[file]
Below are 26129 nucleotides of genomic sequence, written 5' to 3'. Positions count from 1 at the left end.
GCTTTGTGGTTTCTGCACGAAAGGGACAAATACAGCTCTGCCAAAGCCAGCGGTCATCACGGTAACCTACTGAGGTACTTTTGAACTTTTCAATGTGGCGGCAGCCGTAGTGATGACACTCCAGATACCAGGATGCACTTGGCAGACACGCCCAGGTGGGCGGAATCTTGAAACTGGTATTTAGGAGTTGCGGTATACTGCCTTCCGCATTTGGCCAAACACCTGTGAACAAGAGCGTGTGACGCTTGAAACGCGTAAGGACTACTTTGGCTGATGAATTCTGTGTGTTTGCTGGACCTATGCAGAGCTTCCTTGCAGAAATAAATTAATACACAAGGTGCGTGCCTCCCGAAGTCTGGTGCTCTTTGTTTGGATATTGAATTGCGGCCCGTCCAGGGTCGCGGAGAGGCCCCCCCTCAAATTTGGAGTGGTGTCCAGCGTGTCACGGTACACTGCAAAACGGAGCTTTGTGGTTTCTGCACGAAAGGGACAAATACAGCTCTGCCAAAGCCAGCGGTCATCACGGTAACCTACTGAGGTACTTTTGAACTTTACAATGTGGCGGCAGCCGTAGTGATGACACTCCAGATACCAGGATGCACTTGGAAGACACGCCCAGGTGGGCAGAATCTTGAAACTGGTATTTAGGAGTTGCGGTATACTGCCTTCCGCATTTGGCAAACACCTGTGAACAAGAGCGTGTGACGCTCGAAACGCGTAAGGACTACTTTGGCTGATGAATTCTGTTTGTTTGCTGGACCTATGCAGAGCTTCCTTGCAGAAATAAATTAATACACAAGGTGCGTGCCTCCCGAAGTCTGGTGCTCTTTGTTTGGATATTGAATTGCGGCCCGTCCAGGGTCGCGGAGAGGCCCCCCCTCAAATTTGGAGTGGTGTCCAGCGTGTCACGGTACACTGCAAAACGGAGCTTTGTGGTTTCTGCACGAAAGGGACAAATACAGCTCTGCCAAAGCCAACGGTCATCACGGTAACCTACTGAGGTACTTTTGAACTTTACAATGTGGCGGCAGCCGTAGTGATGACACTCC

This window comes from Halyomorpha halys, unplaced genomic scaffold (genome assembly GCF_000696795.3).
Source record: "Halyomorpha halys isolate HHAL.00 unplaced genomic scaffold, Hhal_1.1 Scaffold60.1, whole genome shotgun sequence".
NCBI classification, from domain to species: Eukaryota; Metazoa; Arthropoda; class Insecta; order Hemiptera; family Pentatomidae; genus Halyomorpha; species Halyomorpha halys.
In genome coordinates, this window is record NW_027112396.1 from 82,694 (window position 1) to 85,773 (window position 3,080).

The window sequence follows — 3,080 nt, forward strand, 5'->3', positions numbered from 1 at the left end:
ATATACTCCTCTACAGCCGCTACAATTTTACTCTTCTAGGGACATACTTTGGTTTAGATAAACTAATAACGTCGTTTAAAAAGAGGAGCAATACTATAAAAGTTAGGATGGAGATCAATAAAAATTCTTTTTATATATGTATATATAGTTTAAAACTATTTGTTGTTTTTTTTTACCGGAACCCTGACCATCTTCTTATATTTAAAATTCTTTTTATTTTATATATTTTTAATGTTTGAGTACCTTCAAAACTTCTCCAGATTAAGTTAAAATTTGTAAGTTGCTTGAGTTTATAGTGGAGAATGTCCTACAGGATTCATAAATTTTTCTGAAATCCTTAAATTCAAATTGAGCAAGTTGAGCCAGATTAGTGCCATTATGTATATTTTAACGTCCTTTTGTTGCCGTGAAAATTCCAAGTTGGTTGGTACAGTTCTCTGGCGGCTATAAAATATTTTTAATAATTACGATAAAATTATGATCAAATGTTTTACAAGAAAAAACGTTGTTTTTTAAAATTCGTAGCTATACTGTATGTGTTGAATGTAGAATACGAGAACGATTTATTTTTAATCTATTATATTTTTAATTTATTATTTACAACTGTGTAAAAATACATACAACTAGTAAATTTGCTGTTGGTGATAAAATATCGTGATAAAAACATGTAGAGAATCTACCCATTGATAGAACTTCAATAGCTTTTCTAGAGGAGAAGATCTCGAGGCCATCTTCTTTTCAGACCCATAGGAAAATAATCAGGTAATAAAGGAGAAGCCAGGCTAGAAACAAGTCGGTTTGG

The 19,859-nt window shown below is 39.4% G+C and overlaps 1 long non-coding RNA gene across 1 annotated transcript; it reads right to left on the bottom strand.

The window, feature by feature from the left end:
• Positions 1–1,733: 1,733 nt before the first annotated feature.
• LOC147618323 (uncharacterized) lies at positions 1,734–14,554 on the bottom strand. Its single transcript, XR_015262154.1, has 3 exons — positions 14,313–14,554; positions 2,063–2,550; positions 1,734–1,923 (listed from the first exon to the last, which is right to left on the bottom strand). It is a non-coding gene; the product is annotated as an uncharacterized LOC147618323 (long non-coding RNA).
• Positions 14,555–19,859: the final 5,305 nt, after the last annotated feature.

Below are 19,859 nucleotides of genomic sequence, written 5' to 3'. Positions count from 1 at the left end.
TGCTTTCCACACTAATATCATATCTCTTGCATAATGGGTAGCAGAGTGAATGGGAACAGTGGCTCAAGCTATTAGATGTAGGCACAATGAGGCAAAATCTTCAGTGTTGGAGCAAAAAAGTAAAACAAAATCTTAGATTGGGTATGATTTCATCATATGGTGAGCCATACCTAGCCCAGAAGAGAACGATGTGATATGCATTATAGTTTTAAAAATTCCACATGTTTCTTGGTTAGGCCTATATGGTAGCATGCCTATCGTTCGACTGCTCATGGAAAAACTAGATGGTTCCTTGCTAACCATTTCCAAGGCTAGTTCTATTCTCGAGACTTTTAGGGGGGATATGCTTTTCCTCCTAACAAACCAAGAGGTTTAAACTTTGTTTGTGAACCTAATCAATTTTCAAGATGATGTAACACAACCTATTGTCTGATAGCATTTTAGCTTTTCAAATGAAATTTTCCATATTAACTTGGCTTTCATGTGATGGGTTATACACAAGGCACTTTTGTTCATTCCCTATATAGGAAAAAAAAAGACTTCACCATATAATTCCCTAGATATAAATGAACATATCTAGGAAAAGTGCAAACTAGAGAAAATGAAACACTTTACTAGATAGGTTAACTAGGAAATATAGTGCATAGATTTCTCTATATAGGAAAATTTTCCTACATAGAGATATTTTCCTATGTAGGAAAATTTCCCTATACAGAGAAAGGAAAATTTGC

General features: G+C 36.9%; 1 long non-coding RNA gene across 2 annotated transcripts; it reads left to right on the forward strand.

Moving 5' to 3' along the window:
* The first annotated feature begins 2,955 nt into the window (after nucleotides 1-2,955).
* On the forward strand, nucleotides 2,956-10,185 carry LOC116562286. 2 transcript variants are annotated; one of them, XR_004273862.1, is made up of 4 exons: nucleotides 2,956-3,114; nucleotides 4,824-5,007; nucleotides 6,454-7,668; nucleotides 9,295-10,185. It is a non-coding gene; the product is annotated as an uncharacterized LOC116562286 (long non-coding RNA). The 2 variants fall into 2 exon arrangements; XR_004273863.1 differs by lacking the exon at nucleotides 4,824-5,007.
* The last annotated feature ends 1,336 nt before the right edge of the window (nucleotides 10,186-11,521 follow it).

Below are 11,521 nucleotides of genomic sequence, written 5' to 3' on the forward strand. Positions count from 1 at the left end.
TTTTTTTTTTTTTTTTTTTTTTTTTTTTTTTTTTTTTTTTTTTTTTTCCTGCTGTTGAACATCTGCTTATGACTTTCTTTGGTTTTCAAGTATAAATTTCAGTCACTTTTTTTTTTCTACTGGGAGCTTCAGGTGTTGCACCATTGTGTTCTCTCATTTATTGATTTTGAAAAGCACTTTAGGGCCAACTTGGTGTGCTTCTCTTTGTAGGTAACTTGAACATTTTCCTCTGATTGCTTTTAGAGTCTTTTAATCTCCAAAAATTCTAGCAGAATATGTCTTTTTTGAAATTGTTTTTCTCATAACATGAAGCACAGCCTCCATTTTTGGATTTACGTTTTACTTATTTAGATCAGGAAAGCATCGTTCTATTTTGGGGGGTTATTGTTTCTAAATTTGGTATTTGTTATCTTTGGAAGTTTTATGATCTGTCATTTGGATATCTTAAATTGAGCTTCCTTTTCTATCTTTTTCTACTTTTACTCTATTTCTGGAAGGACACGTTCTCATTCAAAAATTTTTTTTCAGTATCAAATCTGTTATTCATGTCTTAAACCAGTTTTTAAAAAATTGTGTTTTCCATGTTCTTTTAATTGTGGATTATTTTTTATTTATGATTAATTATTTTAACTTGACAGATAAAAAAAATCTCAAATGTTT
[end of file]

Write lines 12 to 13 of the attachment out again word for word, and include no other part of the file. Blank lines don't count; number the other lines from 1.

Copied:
• LOC147618323 (uncharacterized) lies at positions 1,734–14,554 on the bottom strand. Its single transcript, XR_015262154.1, has 3 exons — positions 14,313–14,554; positions 2,063–2,550; positions 1,734–1,923 (listed from the first exon to the last, which is right to left on the bottom strand). It is a non-coding gene; the product is annotated as an uncharacterized LOC147618323 (long non-coding RNA).
• Positions 14,555–19,859: the final 5,305 nt, after the last annotated feature.